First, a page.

How To Grow Hydrangeas
Featuring dark, broad leaves and globes of clustered flowers ranging in color from pink to blue, hydrangeas are a distinctive and eye-catching addition to any Atlanta landscape. Learning how to grow hydrangeas will improve the beauty of your plants.
How to Plant Hydrangeas
Plant hydrangeas in the spring or fall, choosing an area of your lawn that gets sun in the morning but shade in the afternoon. Dig a hole as deep as the roots of your plant, and 2 to 3 times as wide. Set your plant in the hole and fill it half full with dirt. Water, and let the water absorb. Once the water drains, fill the hole with soil. Finish by watering the new plant thoroughly.
While the basics of planting every hydrangea is about the same, each type is grouped in to four larger categories, and each has their own special growing, care, and pruning needs.
Types of Hydrangeas
There are hundreds of types of hydrangea shrubs, and all of them are very diverse. Different types will thrive in different growing zones, depending on their hardiness. Fortunately, all types of hydrangeas like the Atlanta area’s growing conditions! With the right care, any hydrangea will make a great addition to your landscape.
Hydrangea Macrophylla: “Bigleaf” hydrangeas need partial shade, which means about 6 hours of direct sun, preferably in the morning. Afternoon shade will help your plant’s leaves from drooping.
Fertilize in March, May, and July with 8-8-8 or 10-10-10. You’ll need to make sure the soil stays moist. Using mulch will help retain moisture. These hydrangeas are color-changers. If you want blue blossoms, use acid-forming fertilizer. If you want pink blooms, use an alkaline-based fertilizer.
‘Bigleaf’ hydrangeas generally bloom in June and July in Atlanta. If you cut the blooms at the end of their cycle, that will encourage more blooms.
Prune ‘Bigleaf’ hydrangeas before August 1st, as new buds grow during late summer. If you prune during the spring, you might remove potential blossoms!
Hydrangea Arborescens: ‘Smooth’ hydrangeas are native to the Southeast, with large, white flowers. They are fond of moist soil and partial shade, and are very effective under tree landscaping. Fertilize in late winter with 10-10-10, and add mulch for moisture retention and root protection.
‘Smooth’ hydrangeas are new wood bloomers, which means that blossoms form on new growth as opposed to the prior year’s growth. As such, prune these hydrangeas during late winter before the new year’s growth begins. Remove the oldest stems and tip prune the youngest shoots for best growth. To restrict size, cut the whole plant to 12” in height.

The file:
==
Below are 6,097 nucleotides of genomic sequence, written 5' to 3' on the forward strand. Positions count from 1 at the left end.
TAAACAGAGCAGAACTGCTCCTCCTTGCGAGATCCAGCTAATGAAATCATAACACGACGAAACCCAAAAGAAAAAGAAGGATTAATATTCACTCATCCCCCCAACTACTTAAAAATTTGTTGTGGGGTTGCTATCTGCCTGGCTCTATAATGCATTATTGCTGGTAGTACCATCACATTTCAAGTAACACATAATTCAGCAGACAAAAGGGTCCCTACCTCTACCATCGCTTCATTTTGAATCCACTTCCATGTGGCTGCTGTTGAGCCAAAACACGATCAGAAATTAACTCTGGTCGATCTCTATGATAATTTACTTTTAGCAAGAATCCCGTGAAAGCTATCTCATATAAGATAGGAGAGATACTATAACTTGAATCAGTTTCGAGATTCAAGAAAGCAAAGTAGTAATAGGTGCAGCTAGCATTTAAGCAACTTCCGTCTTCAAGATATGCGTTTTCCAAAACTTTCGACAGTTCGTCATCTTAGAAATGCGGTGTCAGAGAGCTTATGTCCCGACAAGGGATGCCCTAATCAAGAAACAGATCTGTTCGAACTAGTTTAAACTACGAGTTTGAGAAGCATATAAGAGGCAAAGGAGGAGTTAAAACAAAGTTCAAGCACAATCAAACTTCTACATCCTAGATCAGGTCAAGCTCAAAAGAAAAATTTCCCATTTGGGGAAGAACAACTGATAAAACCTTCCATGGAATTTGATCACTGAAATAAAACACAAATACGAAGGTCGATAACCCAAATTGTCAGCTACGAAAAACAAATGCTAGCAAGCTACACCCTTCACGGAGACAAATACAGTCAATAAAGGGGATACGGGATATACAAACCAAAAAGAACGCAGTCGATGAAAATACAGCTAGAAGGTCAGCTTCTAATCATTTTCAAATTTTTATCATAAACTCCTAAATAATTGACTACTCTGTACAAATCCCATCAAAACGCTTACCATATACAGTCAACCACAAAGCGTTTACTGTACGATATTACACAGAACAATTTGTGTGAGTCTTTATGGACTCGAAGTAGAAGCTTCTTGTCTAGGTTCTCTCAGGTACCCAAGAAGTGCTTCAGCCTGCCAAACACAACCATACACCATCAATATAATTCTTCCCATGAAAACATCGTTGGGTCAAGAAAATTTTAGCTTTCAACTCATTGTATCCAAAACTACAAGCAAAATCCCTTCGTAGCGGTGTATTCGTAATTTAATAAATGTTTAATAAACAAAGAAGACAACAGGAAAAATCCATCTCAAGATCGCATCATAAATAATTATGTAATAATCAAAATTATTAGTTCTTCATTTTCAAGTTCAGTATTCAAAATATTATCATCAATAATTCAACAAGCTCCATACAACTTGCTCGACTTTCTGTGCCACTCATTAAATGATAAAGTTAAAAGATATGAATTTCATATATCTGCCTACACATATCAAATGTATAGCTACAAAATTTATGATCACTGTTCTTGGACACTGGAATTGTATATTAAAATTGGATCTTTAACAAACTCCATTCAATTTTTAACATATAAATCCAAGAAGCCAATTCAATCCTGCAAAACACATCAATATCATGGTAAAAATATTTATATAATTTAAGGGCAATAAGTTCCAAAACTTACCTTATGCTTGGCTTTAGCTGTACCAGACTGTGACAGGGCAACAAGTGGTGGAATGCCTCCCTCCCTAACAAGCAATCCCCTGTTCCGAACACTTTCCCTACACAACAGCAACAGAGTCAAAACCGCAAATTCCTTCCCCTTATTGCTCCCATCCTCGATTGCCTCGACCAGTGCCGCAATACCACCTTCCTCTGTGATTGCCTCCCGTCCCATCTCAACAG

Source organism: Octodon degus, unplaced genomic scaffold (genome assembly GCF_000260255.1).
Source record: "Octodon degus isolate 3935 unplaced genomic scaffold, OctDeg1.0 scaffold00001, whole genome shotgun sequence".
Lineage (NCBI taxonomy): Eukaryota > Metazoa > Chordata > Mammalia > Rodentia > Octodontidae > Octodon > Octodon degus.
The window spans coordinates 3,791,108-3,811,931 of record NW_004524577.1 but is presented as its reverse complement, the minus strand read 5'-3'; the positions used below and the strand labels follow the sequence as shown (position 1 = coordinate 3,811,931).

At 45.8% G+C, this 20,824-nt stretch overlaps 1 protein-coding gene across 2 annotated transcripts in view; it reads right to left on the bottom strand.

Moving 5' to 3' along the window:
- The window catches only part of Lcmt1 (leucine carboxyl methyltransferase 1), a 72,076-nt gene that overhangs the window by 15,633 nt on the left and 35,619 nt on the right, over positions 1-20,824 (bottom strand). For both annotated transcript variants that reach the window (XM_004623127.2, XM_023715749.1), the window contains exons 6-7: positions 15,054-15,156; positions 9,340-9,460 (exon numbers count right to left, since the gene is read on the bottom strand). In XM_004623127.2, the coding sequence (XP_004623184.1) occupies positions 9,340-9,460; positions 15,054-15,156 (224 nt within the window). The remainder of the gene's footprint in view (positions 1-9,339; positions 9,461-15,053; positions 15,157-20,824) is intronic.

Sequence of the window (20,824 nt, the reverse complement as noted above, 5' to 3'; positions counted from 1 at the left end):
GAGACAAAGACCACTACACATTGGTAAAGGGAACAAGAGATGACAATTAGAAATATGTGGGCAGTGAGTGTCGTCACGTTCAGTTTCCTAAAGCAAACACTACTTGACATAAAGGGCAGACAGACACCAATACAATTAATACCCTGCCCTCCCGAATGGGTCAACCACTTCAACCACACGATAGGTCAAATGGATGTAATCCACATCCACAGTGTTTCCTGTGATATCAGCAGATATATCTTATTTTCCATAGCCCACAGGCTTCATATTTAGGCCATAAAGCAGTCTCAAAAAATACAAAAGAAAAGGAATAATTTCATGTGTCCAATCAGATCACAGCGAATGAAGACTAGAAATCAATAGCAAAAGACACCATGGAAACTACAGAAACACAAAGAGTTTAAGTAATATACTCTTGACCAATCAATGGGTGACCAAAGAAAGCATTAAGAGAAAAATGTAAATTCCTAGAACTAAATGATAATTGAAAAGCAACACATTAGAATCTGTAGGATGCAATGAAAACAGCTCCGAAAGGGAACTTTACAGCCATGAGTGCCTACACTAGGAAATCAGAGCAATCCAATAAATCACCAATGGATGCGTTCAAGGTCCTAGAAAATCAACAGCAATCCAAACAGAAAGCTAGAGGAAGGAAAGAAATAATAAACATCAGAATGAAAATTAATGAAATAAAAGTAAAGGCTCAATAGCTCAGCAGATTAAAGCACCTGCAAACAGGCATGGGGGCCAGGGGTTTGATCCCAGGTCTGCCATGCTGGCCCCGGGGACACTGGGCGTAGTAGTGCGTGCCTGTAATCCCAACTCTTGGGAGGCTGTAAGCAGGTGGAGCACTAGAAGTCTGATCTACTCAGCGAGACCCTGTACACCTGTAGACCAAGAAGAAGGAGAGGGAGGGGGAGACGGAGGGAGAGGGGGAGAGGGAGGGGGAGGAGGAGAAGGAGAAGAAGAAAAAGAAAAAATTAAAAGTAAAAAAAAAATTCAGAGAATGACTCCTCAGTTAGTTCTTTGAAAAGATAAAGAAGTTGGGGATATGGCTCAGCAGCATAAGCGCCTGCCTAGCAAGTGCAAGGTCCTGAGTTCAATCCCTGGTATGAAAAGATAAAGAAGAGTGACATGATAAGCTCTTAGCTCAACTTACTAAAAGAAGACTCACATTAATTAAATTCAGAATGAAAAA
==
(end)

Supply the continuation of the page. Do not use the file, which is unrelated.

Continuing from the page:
Expect blooms in June and July. These plants can bloom a second time in August or September if the old flowers are removed after blooming.
Hydrangea Paniculata: ‘Panicle types’, or ‘Tree hydrangeas’, as they are nicknamed, are Northeast natives, but are hardy in the Atlanta area. Unlike most other hydrangeas, ‘Panicle’ hydrangeas need more sun than their cousins. They prefer moist, loamy soil in sun or partial shade. Fertilize in April and June with 10-10-10.
‘Panicle’ hydrangeas are new wood bloomers, and need to be pruned in late winter. They are nicknamed ‘tree’ hydrangeas because with careful pruning, they can grow to resemble trees!
Most ‘Panicle’ hydrangeas are late bloomers, with blossoms in late summer or even in early September. The blooms generally start white and turn pink as the season progresses.
Hydrangea Quercifolia: ‘Oakleaf’ hydrangeas are Southern natives, and are fond of moist, semi-shaded areas. The foliage is very striking more so than the flowers on these shrubs. During the fall, the leaves turn deep red and bronze. During the winter, the bark peels in an eye-catching way. Fertilize with 8-8-8 or 10-10-10 in spring and summer.
‘Oakleaf’ hydrangeas are old wood bloomers, so prune around the beginning of August or when the blooms begin to fade. The new buds will form at the end of the summer, so do not prune during the winter. You can, however, trim to promote growth.
Hydrangea Petiolaris: ‘Climbing’ hydrangeas are great for Atlanta ground cover, since they can grow 60-80’. These are very ivy-like, and must be planted against masonry walls or trellises. Plant in a moist, semi-shaded area with well-drained soil. Too much shade will reduce the number of blooms, although the foliage itself won’t be affected. Fertilize in spring with 10-10-10.
‘Climbing’ hydrangeas are old wood bloomers. Prune this variety only to keep it contained.
How to Dry Hydrangeas
Hydrangeas are not only beautiful on the bush, they are gorgeous in any flower display. However, unlike other flowers, they are a little harder to dry. The trick is the timing more so than the method!
You can easily dry them by hanging them upside down, or leaving them in an inch of water and waiting for them to dry. While it’s tempting to cut the blooms at their peak, doing so will result in wilted blooms. The trick is to wait until the blooms have started drying on the plant. You’ll need to experiment with your individual shrub, but with a little patience, you can preserve these attractive flowers for the winter!